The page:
Abstract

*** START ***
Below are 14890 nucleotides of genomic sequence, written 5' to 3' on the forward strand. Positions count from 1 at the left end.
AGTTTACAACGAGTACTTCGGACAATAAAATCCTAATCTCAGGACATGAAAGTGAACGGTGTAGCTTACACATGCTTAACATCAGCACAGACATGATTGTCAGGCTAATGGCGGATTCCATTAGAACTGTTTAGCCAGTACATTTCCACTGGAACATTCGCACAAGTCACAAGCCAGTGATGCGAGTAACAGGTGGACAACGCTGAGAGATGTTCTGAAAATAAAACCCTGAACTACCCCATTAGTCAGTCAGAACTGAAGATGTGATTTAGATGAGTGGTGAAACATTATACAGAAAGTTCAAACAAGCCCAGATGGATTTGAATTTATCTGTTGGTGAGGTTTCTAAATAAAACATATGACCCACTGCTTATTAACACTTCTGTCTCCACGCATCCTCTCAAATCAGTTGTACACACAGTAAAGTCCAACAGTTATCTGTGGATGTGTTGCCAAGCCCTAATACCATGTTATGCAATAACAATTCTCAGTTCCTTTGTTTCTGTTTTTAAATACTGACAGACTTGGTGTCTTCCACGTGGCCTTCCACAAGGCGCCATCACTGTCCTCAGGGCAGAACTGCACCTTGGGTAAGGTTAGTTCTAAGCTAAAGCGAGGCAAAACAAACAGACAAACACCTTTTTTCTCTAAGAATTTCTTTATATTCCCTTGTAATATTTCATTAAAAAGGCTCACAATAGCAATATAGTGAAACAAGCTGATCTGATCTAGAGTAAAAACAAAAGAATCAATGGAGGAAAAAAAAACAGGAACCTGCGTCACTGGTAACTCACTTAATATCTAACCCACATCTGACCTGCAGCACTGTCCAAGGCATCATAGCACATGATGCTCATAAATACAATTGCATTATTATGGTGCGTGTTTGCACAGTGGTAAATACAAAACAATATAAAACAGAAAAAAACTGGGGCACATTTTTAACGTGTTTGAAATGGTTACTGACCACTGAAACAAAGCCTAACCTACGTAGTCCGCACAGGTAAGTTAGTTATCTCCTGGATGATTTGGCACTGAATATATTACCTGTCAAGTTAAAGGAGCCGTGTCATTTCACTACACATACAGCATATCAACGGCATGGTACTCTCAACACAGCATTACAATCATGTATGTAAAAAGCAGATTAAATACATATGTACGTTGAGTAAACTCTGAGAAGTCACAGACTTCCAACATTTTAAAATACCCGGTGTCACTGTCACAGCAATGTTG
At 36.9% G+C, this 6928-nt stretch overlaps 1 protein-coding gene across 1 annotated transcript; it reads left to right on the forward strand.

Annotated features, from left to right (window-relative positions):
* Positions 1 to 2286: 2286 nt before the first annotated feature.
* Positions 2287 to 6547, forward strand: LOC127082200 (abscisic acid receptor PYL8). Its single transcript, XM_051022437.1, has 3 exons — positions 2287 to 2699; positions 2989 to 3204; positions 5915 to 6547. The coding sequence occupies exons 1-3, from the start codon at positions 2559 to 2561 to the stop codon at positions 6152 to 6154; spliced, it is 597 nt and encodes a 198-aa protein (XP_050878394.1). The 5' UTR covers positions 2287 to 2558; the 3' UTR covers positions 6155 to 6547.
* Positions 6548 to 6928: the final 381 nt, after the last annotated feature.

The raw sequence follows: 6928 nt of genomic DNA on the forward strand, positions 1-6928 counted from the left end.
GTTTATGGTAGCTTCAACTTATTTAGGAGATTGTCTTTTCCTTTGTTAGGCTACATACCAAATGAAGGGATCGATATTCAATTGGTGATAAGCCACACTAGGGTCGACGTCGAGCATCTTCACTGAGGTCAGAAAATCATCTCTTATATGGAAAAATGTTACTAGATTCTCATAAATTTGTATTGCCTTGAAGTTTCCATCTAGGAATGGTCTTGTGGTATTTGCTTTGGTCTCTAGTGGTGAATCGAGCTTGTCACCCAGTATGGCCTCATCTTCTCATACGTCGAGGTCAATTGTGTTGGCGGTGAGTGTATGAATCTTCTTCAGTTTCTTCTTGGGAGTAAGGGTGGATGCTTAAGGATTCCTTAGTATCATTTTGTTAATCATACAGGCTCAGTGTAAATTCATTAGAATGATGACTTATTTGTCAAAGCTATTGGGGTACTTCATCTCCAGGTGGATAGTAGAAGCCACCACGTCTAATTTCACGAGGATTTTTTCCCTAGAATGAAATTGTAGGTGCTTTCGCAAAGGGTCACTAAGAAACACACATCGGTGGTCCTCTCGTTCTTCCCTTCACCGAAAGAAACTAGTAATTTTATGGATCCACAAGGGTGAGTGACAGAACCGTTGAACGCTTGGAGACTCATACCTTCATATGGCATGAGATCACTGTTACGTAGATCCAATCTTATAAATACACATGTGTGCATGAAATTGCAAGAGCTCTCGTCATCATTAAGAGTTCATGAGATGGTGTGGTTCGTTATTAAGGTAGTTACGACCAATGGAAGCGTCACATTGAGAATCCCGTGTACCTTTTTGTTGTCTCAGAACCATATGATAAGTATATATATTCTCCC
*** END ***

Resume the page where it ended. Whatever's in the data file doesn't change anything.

The first discovery of ultrahigh-pressure coesite in the European Alps 30 years ago led to the inference that a positively buoyant continental crust can be subducted to mantle depth; this had been considered impossible since the advent of the plate tectonics concepts. Although continental subduction is now widely accepted, there remains debate because there is little direct (geophysical) evidence of a link between exhumed coesite at the surface and subducted continental crust at depth. Here we provide the first seismic evidence for continental crust at 75 km depth that is clearly connected with the European crust exactly along the transect where coesite was found at the surface. Our data also provide evidence for a thick suture zone with downward-decreasing seismic velocities, demonstrating that the European lower crust underthrusts the Adriatic mantle. These findings, from one of the best-preserved and long-studied ultrahigh-pressure orogens worldwide, shed decisive new light on geodynamic processes along convergent continental margins.

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